I’ve received quite a few responses to my latest post. Most we’re from people who were nice enough to inform me why basing part of the cost of a second of production on viewer time-spent would never work.
In most cases, the reasons why it will not work were familiar. Here are a few examples.
“Paying for work based on time-viewed misses the point – we’re here to sell the client’s products, not win creative awards.”
“Unless you can prove a direct correlation between time-viewed and increased awareness and sales, this proposition has no relevance.”
“If revenues depended on seconds watched, would creative agencies take on boring products?”
“Sales may rise just because there is more exposure than previously. To base compensation upon percentage of time-viewed is a delicate balance in which many agencies will decline business.”
“As a brand manager, seconds watched is not the main metric I would ever use to judge my return on investment and I am afraid that this new metric would cause production houses to focus on clever ways to get people to watch ads, when in fact they should be focused on clever ways to get customers to buy products.”
“No matter how clever the advertising is, I find it hard to believe that a viewer will watch many seconds about it, no matter how clever they get.”
I’m not going to answer each of these responses individually. But I will answer one question that comes up frequently. Is there a direct correlation between time-spent and sales?
And the answer is no. The only direct correlation that we have in regards to time-spent and sales is that if time is not spent, sales do not occur.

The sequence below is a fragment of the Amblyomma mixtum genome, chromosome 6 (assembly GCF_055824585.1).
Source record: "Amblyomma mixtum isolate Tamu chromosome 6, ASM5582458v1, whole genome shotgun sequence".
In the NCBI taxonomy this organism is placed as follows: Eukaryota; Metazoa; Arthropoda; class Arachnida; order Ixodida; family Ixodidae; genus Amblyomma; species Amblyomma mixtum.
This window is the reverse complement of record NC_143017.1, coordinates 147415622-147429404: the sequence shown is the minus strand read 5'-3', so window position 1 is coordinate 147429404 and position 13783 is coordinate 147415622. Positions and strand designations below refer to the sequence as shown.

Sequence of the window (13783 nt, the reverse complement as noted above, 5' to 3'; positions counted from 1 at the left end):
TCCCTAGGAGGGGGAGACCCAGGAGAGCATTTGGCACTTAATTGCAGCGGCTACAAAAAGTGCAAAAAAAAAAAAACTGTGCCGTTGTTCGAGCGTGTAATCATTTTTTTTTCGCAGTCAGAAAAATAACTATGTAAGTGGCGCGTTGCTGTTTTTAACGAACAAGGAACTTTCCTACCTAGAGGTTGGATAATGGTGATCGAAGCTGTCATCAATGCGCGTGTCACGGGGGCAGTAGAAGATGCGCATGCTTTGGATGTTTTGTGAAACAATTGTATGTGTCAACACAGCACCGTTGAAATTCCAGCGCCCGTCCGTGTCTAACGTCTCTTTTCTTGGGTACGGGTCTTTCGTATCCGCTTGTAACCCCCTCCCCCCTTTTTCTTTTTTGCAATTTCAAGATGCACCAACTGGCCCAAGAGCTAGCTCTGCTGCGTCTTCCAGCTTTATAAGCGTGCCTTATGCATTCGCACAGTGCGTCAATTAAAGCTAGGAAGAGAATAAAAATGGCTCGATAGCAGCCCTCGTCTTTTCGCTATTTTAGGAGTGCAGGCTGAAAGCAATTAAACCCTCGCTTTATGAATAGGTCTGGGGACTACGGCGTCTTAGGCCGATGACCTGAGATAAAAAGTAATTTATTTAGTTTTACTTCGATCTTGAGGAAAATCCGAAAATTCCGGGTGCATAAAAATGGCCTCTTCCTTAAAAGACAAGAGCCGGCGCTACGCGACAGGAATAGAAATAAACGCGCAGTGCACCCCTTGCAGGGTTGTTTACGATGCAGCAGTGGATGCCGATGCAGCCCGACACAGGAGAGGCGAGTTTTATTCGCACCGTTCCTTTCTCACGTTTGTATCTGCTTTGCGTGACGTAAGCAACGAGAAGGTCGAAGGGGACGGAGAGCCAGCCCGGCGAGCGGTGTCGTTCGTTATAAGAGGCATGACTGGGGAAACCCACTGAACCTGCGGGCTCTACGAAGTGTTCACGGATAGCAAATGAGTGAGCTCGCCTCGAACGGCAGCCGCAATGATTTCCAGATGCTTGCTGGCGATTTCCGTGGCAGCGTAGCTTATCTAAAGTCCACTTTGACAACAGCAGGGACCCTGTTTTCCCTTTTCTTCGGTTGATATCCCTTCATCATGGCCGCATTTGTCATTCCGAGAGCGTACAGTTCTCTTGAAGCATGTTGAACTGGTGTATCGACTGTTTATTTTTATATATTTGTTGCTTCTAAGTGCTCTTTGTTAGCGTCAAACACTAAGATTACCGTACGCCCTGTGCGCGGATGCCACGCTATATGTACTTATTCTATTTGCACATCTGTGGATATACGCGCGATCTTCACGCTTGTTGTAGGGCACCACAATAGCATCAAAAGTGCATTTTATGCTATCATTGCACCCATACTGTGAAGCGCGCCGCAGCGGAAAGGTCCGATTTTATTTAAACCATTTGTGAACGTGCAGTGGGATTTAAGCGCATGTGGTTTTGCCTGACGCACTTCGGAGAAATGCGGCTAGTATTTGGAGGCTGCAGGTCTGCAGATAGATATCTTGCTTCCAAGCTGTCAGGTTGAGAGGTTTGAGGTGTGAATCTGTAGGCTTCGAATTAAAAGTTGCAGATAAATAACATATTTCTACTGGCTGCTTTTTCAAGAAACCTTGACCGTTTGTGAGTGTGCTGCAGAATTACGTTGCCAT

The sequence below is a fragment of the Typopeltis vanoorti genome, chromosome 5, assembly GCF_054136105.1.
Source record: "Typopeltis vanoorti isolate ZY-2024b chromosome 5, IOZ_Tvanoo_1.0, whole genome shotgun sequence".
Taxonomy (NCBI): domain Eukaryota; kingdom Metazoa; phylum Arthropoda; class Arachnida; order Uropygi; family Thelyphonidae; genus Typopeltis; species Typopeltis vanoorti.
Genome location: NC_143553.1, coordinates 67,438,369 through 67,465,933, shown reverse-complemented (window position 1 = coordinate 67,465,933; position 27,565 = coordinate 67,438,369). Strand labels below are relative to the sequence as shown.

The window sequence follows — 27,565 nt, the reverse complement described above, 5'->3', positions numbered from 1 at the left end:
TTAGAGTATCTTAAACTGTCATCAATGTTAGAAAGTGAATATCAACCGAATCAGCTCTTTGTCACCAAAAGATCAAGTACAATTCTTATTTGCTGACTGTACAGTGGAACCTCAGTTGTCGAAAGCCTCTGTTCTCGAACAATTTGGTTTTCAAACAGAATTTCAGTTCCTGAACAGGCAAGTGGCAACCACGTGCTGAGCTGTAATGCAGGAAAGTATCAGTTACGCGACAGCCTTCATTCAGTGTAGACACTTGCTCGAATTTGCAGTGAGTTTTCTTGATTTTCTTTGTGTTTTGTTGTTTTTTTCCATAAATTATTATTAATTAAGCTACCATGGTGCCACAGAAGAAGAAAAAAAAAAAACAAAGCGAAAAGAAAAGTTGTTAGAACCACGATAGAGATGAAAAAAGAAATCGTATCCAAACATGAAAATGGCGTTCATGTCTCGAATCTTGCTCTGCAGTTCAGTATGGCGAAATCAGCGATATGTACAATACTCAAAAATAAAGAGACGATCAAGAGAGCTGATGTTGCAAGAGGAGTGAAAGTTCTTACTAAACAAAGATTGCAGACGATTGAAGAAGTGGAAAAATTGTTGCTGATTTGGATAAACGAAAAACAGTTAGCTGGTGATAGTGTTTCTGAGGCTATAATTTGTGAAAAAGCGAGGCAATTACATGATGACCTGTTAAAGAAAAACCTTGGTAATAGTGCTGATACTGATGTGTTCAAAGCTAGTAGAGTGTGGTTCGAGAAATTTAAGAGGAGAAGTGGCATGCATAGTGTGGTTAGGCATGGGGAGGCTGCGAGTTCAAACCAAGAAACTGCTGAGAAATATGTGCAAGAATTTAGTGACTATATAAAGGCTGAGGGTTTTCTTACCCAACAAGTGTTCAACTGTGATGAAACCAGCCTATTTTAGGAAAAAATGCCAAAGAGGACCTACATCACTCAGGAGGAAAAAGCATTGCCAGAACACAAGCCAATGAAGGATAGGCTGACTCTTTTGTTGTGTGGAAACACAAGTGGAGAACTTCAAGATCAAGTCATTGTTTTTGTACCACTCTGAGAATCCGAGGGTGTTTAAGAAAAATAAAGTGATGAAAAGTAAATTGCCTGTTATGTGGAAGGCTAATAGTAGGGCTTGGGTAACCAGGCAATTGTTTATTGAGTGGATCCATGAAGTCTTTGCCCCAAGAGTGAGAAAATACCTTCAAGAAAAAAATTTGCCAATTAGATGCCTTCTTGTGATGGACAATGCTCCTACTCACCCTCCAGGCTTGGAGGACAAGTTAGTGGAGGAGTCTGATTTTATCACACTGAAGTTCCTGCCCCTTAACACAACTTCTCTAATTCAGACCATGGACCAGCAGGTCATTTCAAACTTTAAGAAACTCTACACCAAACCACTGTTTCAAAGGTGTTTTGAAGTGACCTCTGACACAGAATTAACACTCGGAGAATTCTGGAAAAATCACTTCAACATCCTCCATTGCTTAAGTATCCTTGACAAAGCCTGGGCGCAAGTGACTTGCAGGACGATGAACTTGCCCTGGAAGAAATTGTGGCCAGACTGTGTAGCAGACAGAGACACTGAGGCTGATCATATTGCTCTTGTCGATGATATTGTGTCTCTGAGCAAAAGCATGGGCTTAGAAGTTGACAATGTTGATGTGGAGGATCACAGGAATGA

In my opinion, the correlation that we should be trying to make is not between time-spent and sales, but between time-spent and time paid for. The fact remains, a second of production costs money. Was that second used? Or, not. Were these seconds wasted? Or, not.
Do you, as a marketer, want to pay as much for non-used seconds as used seconds?
In other words, in production, there is a cost incurred. You purchased a certain amount of seconds to be produced, under the promise from your agency that they will be watched. If they aren’t watched, did your agency break their promise?
In the past, sales were the only measure of a commercial’s effectiveness. But today, digital data offers tremendous insights as to what is actually happening within the commercial itself, second-by-second.
I’m not saying sales aren’t important. In fact, I believe agencies should be retained or fired based on overall marketing ROI. But each individual commercial can now also has it’s own ROI (Return on Involvement).
If you pay to have 30 seconds watched, make sure that you’re getting what you paid for.
Or, pay differently.